# Find (numerically) point where derivative is infinite

I have a function that is shown in the image, below. The point I am interested in extracting (numeric fine) is, in this case, 200. This appears to be the point at which one derivative is infinite.
It is also possible this is the inflection point?

What would be the best way(s) to tackle this in MMA?

Update 1: The point on the surface of this function I wish to obtain is {0.2,200}.It appears from the shape of the function it is easiest to first find the y point which always seems to have the 'features' shown in the plot.

Update 2: The following constraints always hold: a>0 and b>0

Plot3D[f[a,b], {a, 0, 400}, {b, 0, 0.5}]


    f[a_, b_] =
1/b 30. (-7.681373803360649 +
0.011809163818525368 a (-((
20.60129077457011 E^(-((
0.03333333333333333 (-4.605170185988092 +
15. (0.05 - b^2/2) + Log[a])^2)/b^2)))/(a b)) + (
0.2060129077457011 E^(
7.5 b^2 + 15. (0.05 - b^2/2) - (
0.03333333333333333 (-4.605170185988092 + 15. b^2 +
15. (0.05 - b^2/2) + Log[a])^2)/b^2))/b +
E^(7.5 b^2 +
15. (0.05 - b^2/2)) (1 +
Erf[(0.18257418583505533 (-4.605170185988092 + 15. b^2 +
15. (0.05 - b^2/2) + Log[a]))/b])) -
0.0033333333333333335 (-3.54274914555761 (-100. (1 +
Erf[(0.18257418583505533 (-4.605170185988092 +
15. (0.05 - b^2/2) + Log[a]))/b]) +
a E^(7.5 b^2 +
15. (0.05 - b^2/2)) (1 +
Erf[(0.18257418583505533 (-4.605170185988092 +
15. b^2 + 15. (0.05 - b^2/2) + Log[a]))/b])) +
0.23618327637050734 (-((
309.01936161855167 E^(-((
0.03333333333333333 (-4.605170185988092 +
15. (0.05 - b^2/2) + Log[a])^2)/b^2)))/b) + (

3.090193616185517 a E^(
7.5 b^2 + 15. (0.05 - b^2/2) - (
0.03333333333333333 (-4.605170185988092 + 15. b^2 +
15. (0.05 - b^2/2) + Log[a])^2)/b^2))/b +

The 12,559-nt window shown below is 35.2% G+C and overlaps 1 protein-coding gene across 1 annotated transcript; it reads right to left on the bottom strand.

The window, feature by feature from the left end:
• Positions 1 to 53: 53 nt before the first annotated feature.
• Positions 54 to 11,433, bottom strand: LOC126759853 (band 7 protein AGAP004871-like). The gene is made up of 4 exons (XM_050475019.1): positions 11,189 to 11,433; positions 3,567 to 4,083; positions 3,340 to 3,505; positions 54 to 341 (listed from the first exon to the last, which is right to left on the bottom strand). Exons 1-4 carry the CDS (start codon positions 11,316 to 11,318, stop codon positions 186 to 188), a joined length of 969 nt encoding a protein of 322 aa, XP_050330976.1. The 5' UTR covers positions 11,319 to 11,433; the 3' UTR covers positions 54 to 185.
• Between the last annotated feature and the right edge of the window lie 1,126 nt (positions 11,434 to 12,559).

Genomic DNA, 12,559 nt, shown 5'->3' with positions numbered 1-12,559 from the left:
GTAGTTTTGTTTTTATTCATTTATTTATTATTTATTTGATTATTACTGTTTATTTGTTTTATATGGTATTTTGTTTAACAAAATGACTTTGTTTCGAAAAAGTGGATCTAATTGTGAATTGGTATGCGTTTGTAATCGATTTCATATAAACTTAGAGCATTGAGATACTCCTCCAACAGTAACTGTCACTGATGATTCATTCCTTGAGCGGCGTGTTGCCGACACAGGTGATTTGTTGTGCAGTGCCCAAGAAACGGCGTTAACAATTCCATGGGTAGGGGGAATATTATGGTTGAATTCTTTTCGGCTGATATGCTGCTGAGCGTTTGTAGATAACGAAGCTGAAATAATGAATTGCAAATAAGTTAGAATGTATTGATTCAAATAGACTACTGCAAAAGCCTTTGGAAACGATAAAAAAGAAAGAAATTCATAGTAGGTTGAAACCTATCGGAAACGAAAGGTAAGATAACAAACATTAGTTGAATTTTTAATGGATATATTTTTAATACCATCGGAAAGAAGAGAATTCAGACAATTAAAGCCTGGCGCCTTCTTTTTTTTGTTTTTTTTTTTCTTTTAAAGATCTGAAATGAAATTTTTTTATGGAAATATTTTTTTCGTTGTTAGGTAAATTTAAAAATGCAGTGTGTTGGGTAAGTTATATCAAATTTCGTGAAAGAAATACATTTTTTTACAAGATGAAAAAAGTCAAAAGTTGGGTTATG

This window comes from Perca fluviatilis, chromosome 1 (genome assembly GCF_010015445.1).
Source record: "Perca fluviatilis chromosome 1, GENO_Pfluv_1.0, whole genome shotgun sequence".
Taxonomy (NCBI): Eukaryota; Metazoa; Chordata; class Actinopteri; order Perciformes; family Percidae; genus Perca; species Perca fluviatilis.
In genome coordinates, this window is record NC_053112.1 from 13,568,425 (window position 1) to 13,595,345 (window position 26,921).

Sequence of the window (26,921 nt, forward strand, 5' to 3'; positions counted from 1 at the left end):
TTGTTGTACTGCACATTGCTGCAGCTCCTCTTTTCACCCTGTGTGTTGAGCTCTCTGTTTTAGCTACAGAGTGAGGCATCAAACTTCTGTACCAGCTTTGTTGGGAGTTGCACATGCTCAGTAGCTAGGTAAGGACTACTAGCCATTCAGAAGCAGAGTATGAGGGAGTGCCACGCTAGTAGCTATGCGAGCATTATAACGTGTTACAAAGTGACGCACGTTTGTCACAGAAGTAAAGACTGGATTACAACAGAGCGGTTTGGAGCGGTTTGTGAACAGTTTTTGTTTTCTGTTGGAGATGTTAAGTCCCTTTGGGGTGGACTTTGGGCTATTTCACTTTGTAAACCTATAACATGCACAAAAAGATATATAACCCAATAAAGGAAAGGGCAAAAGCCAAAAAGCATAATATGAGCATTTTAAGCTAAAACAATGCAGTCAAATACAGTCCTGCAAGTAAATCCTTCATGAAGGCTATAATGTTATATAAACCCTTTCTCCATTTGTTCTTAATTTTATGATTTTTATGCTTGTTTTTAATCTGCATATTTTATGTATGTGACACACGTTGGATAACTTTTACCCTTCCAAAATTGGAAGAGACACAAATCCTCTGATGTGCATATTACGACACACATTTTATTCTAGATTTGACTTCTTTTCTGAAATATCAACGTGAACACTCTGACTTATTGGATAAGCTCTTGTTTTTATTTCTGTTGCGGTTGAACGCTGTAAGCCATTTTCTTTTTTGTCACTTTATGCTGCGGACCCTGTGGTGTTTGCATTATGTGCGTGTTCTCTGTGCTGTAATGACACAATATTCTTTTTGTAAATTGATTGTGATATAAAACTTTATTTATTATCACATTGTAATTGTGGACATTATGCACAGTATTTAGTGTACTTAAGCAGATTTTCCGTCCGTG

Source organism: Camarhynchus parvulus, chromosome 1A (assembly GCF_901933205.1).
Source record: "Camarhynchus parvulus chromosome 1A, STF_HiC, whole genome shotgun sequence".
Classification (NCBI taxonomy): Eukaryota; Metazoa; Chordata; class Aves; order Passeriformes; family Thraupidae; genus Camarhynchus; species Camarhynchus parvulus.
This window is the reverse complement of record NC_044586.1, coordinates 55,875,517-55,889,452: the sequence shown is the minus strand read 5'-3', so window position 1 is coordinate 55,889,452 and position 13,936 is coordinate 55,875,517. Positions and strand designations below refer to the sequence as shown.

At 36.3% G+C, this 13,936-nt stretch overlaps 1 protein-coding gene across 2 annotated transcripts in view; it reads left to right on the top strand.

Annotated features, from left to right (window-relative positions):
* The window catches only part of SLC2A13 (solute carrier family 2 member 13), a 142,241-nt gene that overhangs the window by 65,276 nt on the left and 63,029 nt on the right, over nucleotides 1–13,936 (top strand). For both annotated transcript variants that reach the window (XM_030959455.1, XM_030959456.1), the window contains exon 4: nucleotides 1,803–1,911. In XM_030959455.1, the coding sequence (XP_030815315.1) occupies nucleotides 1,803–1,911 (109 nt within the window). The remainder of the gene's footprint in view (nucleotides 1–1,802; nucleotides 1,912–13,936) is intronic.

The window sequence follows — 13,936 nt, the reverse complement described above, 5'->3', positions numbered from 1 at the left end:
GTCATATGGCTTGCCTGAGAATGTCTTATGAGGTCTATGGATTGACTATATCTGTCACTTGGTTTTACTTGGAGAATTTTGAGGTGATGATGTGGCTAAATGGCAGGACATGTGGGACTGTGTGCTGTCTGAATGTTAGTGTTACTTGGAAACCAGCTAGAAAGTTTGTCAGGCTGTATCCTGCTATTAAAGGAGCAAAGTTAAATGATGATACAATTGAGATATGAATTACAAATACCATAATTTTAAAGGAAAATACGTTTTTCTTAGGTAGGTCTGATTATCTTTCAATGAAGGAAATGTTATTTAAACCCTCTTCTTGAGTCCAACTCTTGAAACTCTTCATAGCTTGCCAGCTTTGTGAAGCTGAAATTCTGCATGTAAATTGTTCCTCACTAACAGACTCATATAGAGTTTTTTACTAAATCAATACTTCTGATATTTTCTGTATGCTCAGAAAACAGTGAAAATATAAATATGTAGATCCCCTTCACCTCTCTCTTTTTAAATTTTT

15. a E^(
7.5 b^2 +
15. (0.05 - b^2/2)) (1 +
Erf[(0.18257418583505533 (-4.605170185988092 +
15. b^2 + 15. (0.05 - b^2/2) + Log[a]))/b]))) +
0.11809163818525367 a^2 b^2 ((
20.60129077457011 E^(-((
0.03333333333333333 (-4.605170185988092 +
15. (0.05 - b^2/2) + Log[a])^2)/b^2)))/(a^2 b) + (
0.2060129077457011 E^(
7.5 b^2 + 15. (0.05 - b^2/2) - (
0.03333333333333333 (-4.605170185988092 + 15. b^2 +
15. (0.05 - b^2/2) + Log[a])^2)/b^2))/(a b) + (
1.3734193849713405 E^(-((
0.03333333333333333 (-4.605170185988092 +
15. (0.05 - b^2/2) + Log[a])^2)/
b^2)) (-4.605170185988092 + 15. (0.05 - b^2/2) +
Log[a]))/(a^2 b^3) - (1/(a b^3))
0.013734193849713406 E^(
7.5 b^2 + 15. (0.05 - b^2/2) - (
0.03333333333333333 (-4.605170185988092 + 15. b^2 +
15. (0.05 - b^2/2) + Log[a])^2)/
b^2) (-4.605170185988092 + 15. b^2 + 15. (0.05 - b^2/2) +
Log[a])))

• The question needs more details: please give a concrete example of such a function. Indicate if you need a symbolic or numerical solution. – Szabolcs Jan 13 at 10:28
• Your function seems difficult to evaluate. Does it approach infinity as b -> 0? – Michael E2 Jan 13 at 13:02
• Maybe find where $1 / \| \nabla f \|^2$ vanishes. – Michael E2 Jan 13 at 13:16

@michael-e2, yes it is difficult.

Warning: If you play with this function you'll likely be bitten by one or more of the issues described here - one of which (FindInstance) required a forced restart. Or you might encounter something new...?

So far this is the most general work around - general in the sense it works when the function returns a value. Outline: - Take a 'slice'/snapshot of the function near the origin. - Solve for a.

A picture is worth a thousand words:

ll=0
ul=25000

fa[a_] = f[a, b] /. {b -> 0.00001};
dataa = {#, fa[#]} & /@ Range[ll, ul, IntegerPart[(ul - ll)/100]];
imagea = Plot[fa[a], {a, 0, ul}, Epilog -> {Red, PointSize[0.001], Point[dataa]}];
imagea


FindRoot is then able to find a root - when searching from above. As warned above FindInstance required a restart for me.`

This is a workaround, so I'm happy to change the answer to something more rigorous.